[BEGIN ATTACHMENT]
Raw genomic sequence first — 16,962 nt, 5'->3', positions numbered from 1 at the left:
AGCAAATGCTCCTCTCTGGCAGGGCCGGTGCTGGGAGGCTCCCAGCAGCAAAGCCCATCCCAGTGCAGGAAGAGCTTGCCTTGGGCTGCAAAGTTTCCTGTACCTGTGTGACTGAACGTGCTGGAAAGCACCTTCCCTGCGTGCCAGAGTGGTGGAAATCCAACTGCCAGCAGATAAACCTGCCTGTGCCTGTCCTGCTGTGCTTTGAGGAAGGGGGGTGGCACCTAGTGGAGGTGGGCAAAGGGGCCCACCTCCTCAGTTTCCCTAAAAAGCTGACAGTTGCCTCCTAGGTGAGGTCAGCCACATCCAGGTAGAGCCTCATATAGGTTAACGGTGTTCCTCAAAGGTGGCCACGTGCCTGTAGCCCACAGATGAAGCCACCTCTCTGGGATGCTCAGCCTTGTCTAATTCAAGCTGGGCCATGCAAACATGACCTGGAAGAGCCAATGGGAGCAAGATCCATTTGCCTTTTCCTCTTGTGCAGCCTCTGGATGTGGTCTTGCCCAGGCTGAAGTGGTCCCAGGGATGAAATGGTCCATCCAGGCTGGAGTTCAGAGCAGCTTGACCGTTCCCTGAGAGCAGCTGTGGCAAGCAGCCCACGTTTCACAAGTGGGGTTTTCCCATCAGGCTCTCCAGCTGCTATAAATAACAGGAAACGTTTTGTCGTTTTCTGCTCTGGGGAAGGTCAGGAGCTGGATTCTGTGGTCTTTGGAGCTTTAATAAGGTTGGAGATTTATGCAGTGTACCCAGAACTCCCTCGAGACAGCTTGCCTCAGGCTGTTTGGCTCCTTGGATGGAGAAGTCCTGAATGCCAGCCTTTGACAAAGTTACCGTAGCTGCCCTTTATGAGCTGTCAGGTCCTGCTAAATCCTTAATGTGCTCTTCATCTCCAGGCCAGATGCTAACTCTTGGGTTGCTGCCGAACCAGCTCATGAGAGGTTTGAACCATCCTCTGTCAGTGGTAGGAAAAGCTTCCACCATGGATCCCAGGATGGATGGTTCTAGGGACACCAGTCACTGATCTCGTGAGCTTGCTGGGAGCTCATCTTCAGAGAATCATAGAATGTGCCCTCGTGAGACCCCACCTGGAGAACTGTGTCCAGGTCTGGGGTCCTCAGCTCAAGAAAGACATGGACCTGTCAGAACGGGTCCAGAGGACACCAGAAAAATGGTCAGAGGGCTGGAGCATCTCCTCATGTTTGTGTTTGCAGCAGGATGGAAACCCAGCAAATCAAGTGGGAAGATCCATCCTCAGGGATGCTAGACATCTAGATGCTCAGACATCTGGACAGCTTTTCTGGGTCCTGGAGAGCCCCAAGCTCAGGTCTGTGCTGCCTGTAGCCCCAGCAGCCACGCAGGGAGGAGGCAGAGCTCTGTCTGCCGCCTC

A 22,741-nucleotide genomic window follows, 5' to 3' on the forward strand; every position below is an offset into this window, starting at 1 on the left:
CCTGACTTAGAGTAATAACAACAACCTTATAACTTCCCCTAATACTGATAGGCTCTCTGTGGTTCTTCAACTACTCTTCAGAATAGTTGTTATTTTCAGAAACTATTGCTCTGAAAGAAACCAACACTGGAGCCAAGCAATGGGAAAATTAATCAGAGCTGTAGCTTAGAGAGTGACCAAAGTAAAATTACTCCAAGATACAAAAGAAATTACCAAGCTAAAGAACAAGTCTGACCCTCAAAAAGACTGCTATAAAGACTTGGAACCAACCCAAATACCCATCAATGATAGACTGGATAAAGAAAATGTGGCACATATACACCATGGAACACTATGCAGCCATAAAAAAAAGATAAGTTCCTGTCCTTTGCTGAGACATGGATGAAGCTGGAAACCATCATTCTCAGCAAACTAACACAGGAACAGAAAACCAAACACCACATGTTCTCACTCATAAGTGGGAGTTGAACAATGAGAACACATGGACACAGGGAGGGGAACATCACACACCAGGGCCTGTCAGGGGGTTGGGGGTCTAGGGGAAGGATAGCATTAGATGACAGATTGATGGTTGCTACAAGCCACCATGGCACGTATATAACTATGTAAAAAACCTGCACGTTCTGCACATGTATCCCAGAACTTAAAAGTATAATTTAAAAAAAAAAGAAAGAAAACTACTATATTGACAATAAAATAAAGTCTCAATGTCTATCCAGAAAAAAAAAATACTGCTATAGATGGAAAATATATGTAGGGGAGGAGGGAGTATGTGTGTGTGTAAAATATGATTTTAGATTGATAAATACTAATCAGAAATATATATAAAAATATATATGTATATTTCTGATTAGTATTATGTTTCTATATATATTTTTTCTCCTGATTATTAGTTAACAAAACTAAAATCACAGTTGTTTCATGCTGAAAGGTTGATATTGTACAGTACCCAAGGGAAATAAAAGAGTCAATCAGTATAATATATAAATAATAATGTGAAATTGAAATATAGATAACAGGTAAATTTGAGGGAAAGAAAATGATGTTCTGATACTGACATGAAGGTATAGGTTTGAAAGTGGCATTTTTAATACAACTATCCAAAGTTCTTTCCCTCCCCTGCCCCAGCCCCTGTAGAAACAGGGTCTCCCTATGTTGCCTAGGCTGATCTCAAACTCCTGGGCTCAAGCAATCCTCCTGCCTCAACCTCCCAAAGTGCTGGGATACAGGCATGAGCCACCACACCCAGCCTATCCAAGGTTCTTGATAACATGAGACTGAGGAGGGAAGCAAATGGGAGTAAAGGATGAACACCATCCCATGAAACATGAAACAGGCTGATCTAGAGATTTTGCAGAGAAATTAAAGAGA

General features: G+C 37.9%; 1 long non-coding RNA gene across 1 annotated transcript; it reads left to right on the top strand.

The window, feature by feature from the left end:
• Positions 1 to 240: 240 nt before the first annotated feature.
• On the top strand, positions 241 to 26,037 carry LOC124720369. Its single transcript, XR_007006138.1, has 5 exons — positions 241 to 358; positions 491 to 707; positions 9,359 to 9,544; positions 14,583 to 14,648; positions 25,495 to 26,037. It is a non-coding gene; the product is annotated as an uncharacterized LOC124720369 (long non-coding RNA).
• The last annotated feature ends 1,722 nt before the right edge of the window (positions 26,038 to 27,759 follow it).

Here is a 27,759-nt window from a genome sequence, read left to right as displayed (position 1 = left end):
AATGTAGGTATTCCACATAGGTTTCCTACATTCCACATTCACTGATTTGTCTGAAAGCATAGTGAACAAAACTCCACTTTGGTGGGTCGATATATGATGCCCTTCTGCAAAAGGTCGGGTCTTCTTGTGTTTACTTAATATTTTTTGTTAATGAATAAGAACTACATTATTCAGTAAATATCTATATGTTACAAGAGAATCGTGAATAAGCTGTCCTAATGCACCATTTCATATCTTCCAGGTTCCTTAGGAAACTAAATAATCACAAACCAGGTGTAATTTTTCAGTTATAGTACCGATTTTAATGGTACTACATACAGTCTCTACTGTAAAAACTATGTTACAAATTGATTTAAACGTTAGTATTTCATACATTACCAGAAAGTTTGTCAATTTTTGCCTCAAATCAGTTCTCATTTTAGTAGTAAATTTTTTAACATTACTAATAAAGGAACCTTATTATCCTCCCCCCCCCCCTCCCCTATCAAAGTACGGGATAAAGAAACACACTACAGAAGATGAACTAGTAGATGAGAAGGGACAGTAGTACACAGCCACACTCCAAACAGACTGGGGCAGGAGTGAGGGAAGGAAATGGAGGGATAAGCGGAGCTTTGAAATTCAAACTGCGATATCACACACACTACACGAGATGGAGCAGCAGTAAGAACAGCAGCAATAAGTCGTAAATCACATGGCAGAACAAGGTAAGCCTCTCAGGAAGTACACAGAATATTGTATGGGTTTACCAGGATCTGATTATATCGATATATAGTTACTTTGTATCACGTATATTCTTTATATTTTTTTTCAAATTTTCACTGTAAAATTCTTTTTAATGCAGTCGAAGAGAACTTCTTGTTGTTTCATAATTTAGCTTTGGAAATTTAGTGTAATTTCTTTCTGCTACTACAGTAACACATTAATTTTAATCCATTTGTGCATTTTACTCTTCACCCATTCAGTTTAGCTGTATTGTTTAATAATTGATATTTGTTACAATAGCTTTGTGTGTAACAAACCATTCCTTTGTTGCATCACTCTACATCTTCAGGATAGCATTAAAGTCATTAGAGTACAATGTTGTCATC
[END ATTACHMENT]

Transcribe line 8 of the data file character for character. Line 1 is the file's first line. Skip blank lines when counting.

• On the top strand, positions 241 to 26,037 carry LOC124720369. Its single transcript, XR_007006138.1, has 5 exons — positions 241 to 358; positions 491 to 707; positions 9,359 to 9,544; positions 14,583 to 14,648; positions 25,495 to 26,037. It is a non-coding gene; the product is annotated as an uncharacterized LOC124720369 (long non-coding RNA).